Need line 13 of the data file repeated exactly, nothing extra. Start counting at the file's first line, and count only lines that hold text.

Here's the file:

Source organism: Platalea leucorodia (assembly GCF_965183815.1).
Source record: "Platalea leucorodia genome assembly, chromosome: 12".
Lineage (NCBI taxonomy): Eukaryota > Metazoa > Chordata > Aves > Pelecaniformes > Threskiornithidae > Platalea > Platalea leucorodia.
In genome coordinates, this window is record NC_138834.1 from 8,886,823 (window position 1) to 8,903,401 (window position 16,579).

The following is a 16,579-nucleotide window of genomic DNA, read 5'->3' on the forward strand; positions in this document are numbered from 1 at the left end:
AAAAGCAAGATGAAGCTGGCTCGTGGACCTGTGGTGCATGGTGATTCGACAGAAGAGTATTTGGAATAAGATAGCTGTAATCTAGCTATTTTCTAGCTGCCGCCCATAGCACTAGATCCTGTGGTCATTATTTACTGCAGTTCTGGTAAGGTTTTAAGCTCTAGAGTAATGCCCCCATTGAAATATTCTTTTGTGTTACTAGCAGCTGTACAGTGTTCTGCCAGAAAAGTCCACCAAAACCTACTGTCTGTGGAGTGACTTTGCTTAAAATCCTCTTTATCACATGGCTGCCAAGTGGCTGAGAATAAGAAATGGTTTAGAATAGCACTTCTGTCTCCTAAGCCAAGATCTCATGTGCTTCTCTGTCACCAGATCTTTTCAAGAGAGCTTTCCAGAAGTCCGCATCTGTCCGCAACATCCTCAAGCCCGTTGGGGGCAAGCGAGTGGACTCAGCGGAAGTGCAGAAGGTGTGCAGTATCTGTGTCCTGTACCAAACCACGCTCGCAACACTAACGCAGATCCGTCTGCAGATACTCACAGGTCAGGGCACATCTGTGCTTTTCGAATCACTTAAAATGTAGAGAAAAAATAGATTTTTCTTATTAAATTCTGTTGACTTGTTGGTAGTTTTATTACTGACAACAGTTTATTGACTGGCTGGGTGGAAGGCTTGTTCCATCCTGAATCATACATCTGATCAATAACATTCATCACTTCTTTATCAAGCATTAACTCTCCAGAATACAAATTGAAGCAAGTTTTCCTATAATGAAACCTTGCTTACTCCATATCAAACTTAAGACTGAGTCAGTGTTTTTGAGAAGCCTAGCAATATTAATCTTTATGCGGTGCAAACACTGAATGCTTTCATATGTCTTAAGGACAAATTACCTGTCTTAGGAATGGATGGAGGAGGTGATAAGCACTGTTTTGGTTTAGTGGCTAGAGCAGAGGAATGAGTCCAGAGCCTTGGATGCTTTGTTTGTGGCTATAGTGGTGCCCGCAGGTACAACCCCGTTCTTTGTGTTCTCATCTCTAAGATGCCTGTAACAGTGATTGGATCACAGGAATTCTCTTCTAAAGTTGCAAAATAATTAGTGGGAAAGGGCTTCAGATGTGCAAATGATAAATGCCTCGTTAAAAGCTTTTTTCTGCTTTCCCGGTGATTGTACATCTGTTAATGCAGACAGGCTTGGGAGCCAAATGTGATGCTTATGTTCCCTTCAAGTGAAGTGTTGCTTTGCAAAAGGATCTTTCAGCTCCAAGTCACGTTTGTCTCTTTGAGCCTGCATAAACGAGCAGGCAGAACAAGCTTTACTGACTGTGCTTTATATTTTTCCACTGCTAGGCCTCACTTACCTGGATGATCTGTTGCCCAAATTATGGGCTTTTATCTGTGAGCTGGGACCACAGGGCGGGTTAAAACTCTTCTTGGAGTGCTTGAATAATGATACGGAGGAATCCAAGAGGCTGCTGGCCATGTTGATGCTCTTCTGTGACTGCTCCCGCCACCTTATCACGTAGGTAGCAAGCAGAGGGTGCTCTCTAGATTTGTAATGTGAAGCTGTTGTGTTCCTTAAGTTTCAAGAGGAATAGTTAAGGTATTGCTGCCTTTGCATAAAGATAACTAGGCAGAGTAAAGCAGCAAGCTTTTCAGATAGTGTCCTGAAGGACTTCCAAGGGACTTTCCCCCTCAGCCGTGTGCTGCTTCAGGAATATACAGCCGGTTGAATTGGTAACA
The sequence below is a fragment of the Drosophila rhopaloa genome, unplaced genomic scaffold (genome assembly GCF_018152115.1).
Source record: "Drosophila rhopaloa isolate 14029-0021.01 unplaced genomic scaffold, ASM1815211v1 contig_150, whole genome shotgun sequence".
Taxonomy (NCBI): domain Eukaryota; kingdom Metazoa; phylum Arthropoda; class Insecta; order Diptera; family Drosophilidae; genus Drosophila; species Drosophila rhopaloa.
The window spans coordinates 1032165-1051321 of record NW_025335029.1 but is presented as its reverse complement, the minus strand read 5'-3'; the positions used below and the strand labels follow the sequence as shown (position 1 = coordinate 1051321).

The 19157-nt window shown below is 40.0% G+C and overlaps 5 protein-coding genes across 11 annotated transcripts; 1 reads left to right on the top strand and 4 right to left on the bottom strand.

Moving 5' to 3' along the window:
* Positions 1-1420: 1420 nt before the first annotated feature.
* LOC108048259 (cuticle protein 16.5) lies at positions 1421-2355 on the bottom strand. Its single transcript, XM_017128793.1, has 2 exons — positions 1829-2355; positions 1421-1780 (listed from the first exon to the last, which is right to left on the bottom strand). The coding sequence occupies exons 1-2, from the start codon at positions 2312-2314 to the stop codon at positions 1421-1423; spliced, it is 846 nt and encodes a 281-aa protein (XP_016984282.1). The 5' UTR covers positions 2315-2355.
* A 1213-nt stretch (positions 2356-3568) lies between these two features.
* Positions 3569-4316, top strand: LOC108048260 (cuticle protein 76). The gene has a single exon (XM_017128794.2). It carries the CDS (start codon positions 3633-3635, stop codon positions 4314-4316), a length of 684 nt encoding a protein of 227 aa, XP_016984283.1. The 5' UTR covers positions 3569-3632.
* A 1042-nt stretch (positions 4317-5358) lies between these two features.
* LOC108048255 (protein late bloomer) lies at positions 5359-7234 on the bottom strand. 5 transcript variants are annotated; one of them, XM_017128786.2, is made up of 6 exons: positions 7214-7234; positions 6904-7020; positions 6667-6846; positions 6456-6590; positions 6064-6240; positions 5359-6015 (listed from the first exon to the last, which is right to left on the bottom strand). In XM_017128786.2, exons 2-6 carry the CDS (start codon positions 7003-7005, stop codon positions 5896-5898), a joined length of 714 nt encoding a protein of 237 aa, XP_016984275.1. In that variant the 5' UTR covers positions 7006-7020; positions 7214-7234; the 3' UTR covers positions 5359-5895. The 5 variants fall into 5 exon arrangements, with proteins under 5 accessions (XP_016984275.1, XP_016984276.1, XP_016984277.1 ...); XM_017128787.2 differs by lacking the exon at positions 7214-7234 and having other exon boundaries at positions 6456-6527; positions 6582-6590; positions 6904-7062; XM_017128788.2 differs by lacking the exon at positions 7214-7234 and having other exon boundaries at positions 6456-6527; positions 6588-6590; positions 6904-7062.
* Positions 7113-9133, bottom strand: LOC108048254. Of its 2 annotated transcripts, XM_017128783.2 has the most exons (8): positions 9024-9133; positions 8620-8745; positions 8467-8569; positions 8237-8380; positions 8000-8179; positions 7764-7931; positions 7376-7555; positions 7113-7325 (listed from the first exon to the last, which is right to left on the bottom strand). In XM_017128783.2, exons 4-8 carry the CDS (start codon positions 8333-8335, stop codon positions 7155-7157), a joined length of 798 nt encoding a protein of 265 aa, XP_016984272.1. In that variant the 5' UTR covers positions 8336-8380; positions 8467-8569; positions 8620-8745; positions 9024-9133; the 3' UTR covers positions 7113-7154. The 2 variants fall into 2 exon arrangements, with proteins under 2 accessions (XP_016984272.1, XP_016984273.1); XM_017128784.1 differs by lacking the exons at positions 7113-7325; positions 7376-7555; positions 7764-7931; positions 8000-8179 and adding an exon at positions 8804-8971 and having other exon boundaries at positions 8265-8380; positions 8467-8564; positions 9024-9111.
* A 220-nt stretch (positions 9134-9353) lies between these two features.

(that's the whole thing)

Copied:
* Positions 1-1420: 1420 nt before the first annotated feature.